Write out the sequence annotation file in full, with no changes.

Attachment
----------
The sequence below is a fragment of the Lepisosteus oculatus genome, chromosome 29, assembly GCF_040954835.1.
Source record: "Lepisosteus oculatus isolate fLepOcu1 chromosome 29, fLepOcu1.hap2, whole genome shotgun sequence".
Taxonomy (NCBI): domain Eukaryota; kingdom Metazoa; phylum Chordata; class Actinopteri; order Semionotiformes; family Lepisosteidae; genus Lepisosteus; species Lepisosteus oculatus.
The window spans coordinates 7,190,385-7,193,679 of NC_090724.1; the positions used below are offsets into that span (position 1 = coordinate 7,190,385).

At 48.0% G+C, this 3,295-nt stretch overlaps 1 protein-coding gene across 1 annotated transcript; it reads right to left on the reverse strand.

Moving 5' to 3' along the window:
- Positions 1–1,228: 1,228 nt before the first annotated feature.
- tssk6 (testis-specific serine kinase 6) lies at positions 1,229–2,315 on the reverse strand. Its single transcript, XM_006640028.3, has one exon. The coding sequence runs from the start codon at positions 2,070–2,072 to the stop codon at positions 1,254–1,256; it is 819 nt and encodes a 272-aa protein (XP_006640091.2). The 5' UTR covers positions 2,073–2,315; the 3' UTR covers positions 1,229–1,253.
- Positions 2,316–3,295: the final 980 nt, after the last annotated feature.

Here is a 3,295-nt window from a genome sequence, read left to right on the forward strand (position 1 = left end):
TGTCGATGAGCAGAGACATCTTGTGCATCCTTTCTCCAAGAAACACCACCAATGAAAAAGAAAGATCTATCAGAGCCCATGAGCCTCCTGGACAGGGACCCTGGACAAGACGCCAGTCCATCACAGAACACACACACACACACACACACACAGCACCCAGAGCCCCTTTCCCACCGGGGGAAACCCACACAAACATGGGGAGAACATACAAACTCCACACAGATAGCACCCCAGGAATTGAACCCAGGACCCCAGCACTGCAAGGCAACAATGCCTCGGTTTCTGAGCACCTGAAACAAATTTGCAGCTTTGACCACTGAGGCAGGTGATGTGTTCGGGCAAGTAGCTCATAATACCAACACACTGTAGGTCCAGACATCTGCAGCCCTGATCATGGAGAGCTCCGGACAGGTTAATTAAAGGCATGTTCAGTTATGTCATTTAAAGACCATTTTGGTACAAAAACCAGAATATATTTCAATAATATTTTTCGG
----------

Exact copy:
The sequence below is a fragment of the Lepisosteus oculatus genome, chromosome 29, assembly GCF_040954835.1.
Source record: "Lepisosteus oculatus isolate fLepOcu1 chromosome 29, fLepOcu1.hap2, whole genome shotgun sequence".
Taxonomy (NCBI): domain Eukaryota; kingdom Metazoa; phylum Chordata; class Actinopteri; order Semionotiformes; family Lepisosteidae; genus Lepisosteus; species Lepisosteus oculatus.
The window spans coordinates 7,190,385-7,193,679 of NC_090724.1; the positions used below are offsets into that span (position 1 = coordinate 7,190,385).

At 48.0% G+C, this 3,295-nt stretch overlaps 1 protein-coding gene across 1 annotated transcript; it reads right to left on the reverse strand.

Moving 5' to 3' along the window:
- Positions 1–1,228: 1,228 nt before the first annotated feature.
- tssk6 (testis-specific serine kinase 6) lies at positions 1,229–2,315 on the reverse strand. Its single transcript, XM_006640028.3, has one exon. The coding sequence runs from the start codon at positions 2,070–2,072 to the stop codon at positions 1,254–1,256; it is 819 nt and encodes a 272-aa protein (XP_006640091.2). The 5' UTR covers positions 2,073–2,315; the 3' UTR covers positions 1,229–1,253.
- Positions 2,316–3,295: the final 980 nt, after the last annotated feature.

Here is a 3,295-nt window from a genome sequence, read left to right on the forward strand (position 1 = left end):
TGTCGATGAGCAGAGACATCTTGTGCATCCTTTCTCCAAGAAACACCACCAATGAAAAAGAAAGATCTATCAGAGCCCATGAGCCTCCTGGACAGGGACCCTGGACAAGACGCCAGTCCATCACAGAACACACACACACACACACACACACAGCACCCAGAGCCCCTTTCCCACCGGGGGAAACCCACACAAACATGGGGAGAACATACAAACTCCACACAGATAGCACCCCAGGAATTGAACCCAGGACCCCAGCACTGCAAGGCAACAATGCCTCGGTTTCTGAGCACCTGAAACAAATTTGCAGCTTTGACCACTGAGGCAGGTGATGTGTTCGGGCAAGTAGCTCATAATACCAACACACTGTAGGTCCAGACATCTGCAGCCCTGATCATGGAGAGCTCCGGACAGGTTAATTAAAGGCATGTTCAGTTATGTCATTTAAAGACCATTTTGGTACAAAAACCAGAATATATTTCAATAATATTTTTCGG